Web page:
Mikhail Gnatkovskiy/Dreamstime
A closeup of metal pipes.

Metal Process Manufacturers Face Continued Strain

Nov. 23, 2021
Surveyed metalforming companies predicted little change in orders.

Process manufacturers working with metal and steel see little respite from increasing lead times and labor and supply shortages, according to a recent trade association survey.

More than half of the 105 surveyed metalforming companies predicted little change in economic conditions through the end of the year and a plurality predicted the amount of orders would not change, although a slightly higher percentage anticipate orders will dip.

The Precision Metalforming Association’s latest survey, aside from predictions, also included a snapshot of conditions as of November 1. Two thirds of respondents reported that shipment activity is up from a year ago, slightly fewer than last month, when 70% said shipment was up compared to 2020. Almost 50% of companies said daily shipping levels are up in the same timeframe.

The survey indicates that many metalformers, like other manufacturers, have struggled with longer lead times and hiring all year. In November, 59% of respondents reported longer lead times compared to three months ago. The percentage of companies indicating their lead times are increasing has been over 50% since February this year.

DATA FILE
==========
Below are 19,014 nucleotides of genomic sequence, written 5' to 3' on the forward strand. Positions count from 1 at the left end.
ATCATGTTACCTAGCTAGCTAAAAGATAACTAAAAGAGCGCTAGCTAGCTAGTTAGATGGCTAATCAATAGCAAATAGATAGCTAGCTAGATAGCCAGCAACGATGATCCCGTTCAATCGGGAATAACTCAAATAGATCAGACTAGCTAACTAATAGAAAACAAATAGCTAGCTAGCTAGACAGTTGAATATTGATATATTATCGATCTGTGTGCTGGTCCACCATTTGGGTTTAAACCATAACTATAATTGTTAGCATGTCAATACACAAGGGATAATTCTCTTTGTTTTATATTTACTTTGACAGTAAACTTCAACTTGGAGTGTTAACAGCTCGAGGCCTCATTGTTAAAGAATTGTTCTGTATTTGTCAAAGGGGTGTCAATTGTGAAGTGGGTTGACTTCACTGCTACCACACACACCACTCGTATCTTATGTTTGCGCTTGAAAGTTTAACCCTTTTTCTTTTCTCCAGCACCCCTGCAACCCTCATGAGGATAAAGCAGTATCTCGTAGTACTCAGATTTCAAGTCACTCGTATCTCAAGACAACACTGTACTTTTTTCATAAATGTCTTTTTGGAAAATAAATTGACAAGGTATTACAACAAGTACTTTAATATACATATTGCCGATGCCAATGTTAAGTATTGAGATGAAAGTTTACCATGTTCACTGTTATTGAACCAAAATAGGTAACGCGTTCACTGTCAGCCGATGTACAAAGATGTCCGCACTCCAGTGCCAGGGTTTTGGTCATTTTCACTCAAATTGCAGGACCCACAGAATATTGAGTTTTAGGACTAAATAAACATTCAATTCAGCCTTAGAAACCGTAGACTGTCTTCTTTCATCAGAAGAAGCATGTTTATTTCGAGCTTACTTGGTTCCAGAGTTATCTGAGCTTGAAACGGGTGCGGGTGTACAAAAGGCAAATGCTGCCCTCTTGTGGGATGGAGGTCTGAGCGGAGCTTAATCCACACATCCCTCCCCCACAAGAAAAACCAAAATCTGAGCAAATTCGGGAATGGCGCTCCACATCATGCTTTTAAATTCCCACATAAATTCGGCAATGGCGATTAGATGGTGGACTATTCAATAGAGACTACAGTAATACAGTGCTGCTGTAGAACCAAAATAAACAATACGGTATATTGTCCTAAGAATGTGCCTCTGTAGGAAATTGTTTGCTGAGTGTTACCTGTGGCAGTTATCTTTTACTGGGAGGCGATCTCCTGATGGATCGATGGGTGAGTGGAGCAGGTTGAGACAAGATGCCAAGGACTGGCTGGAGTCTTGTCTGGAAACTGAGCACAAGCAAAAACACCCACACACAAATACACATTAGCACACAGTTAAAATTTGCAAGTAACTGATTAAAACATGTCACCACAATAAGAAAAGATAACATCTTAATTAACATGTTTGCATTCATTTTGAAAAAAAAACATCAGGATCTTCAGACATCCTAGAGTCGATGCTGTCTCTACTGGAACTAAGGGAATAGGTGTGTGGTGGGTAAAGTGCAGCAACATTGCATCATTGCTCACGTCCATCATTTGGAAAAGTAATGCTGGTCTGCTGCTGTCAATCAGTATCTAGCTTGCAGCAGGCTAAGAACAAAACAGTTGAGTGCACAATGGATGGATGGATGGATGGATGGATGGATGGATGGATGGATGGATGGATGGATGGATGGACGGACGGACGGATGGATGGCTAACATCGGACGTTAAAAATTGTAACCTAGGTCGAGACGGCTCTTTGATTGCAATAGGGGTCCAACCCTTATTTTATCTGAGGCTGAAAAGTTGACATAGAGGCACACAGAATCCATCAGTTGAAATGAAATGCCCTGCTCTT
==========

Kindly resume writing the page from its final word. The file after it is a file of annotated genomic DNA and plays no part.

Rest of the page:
In hiring, a majority of metalformers have indicated they’re looking to expand their workforce every month since December 2020. Just over 70% of respondents said they were looking to increase their ranks in November, 3 points less than the month before.

In a statement accompanying the report, PMA President David Klotz said trade association members are concerned about steel shortages, especially considering recent government actions, in particular the change to steel tariffs and the recent infrastructure bill.

Steel shortages, Klotz said, “will now only be exacerbated with the new infrastructure bill signed into law earlier this month.”

Adding to previous criticism of steel import tariffs, Klotz indicated concern over the tariff-rate quota that replaced tariffs on European steel and aluminum earlier this year. The deal, Klotz warned, “could lead to market manipulation and allow for gaming of the system that could put our members and other small and medium-sized manufacturers at a disadvantage” He said the PMA would continue to advocate for removing trade restrictions.

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